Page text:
San Diego Unified headquarters
Eugene Brucker Education Center is the headquarters of the San Diego Unified School District. File photo

San Diego Unified School District announced Monday that a U.S. Department of Education report found that reading scores for its fourth-and eighth-grade students were largely unchanged since 2019, while math results declined.

California public schools showed similar results, while public schools across the United States also saw declines in reading and math for both tested grade levels, according to the 2022 National Assessment of Educational Progress, also known as the Nation’s Report Card.

Large cities with populations of 250,000 or more declined in fourth-grade reading and in math for both grade levels, and had flat scores for eighth-grade reading, according to a San Diego Unified School District news release.

In math, district fourth-graders went from 42% NAEP-proficient in 2019 to 34% this year, according to the report. For eighth-graders, NAEP proficiency rates fell from 35% to 28%. SDUSD said results mirror California state testing results, where math declined more sharply than reading.

In the reading category, all district student groups — disability, English Learner, gender, income eligibility and race/ethnicity — showed relatively flat results for both grade levels, SDUSD said.

According to San Diego Unified, although most student groups showed declines in both grade levels in math, there were exceptions: Fourth- and eighth-grade Asian/Pacific Islander students and eighth-grade Latino students had unchanged math results in 2022 compared with 2019.

Both grades in the highest performance band — those in the 90th percentile or top 10 percent — also had unchanged math results. San Diego Unified Superintendent Lamont Jackson said the district needs to do better, “but these results demonstrate that our students and educators are resilient. Our students are back in the classroom, and that is a critical first step that we need to acknowledge.”

“We have to remember that the pandemic required our schools, students and educators to pivot,” Jackson added. “We implemented robust safety measures to protect our school communities, such as HVAC filtration systems, face masks and protocols for contact tracing — all while maintaining the continuity of student instruction, and providing access to school meals and internet connectivity.”

Raymond C. Hart, executive director of the Council of the Great City Schools, said the NAEP data, collected at the peak of the COVID-19 Omicron variant wave, reflects the COVID-19 pandemic’s impact.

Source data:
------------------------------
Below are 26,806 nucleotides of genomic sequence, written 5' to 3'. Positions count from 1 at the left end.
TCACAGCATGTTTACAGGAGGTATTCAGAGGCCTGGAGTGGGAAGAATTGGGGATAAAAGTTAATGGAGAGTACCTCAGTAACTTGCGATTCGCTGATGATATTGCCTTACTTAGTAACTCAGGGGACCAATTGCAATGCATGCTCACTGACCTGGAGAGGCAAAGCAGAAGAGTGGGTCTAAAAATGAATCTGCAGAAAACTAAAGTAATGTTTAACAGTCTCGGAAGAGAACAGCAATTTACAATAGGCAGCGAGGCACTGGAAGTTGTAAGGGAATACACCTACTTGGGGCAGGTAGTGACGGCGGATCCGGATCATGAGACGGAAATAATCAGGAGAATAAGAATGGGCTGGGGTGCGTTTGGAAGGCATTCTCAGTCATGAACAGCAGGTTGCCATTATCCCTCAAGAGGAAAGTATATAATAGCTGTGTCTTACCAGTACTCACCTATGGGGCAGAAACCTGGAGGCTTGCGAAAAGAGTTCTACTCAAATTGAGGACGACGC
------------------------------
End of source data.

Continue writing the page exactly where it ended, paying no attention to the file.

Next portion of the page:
“In reading at grades four and eight, San Diego maintained pre-pandemic scores, in contrast with the nation, which saw declines at both grades,” Hart said. “The changes in San Diego’s mathematics scores are consistent with the nation, California, and other large cities.”

“Sustaining achievement in any grade or subject in the face of a global crisis is no easy feat and is testament to San Diego’s academic continuity planning during the crisis, as well as their proactive recovery efforts when schools reopened,” Hart said. “Specifically, the district continued with their multi-pronged literacy approach, which has yielded gains over time.”

San Diego Unified has enacted academic and mental health initiatives to help students affected by the pandemic. Fabiola Bagula, the district’s deputy superintendent, said that the current narrative and urgency of “learning loss” needs to be challenged.

“Yes, there was an across-the-board loss,” Bagula said. “Yet, as we were all simultaneously experiencing this loss, the public school system was one of the first major organizations to quickly pivot and step into the responsibility that we have always held. We have been teaching our students and changing our practices to meet the needs of the day. We have implemented many strategies to help support each and every student, and we understand the impact of COVID and quarantine on the social lives of our children.”

To help students recover, San Diego Unified officials said initiatives include:

  • expanded early education programs, including universal transitional kindergarten
  • extended learning opportunities outside the classroom
  • subject-area supports for enhanced literacy, mathematics and other subjects
  • expanded visual and performing arts instruction and opportunities
  • making standards-based grading, learning and teaching a priority

First administered in 1969, NAEP is a congressionally mandated assessment supervised by the U.S. Department of Education. It also covers science and writing.

More details on San Diego Unified scores and information on NAEP are available at

City News Service contributed to this article.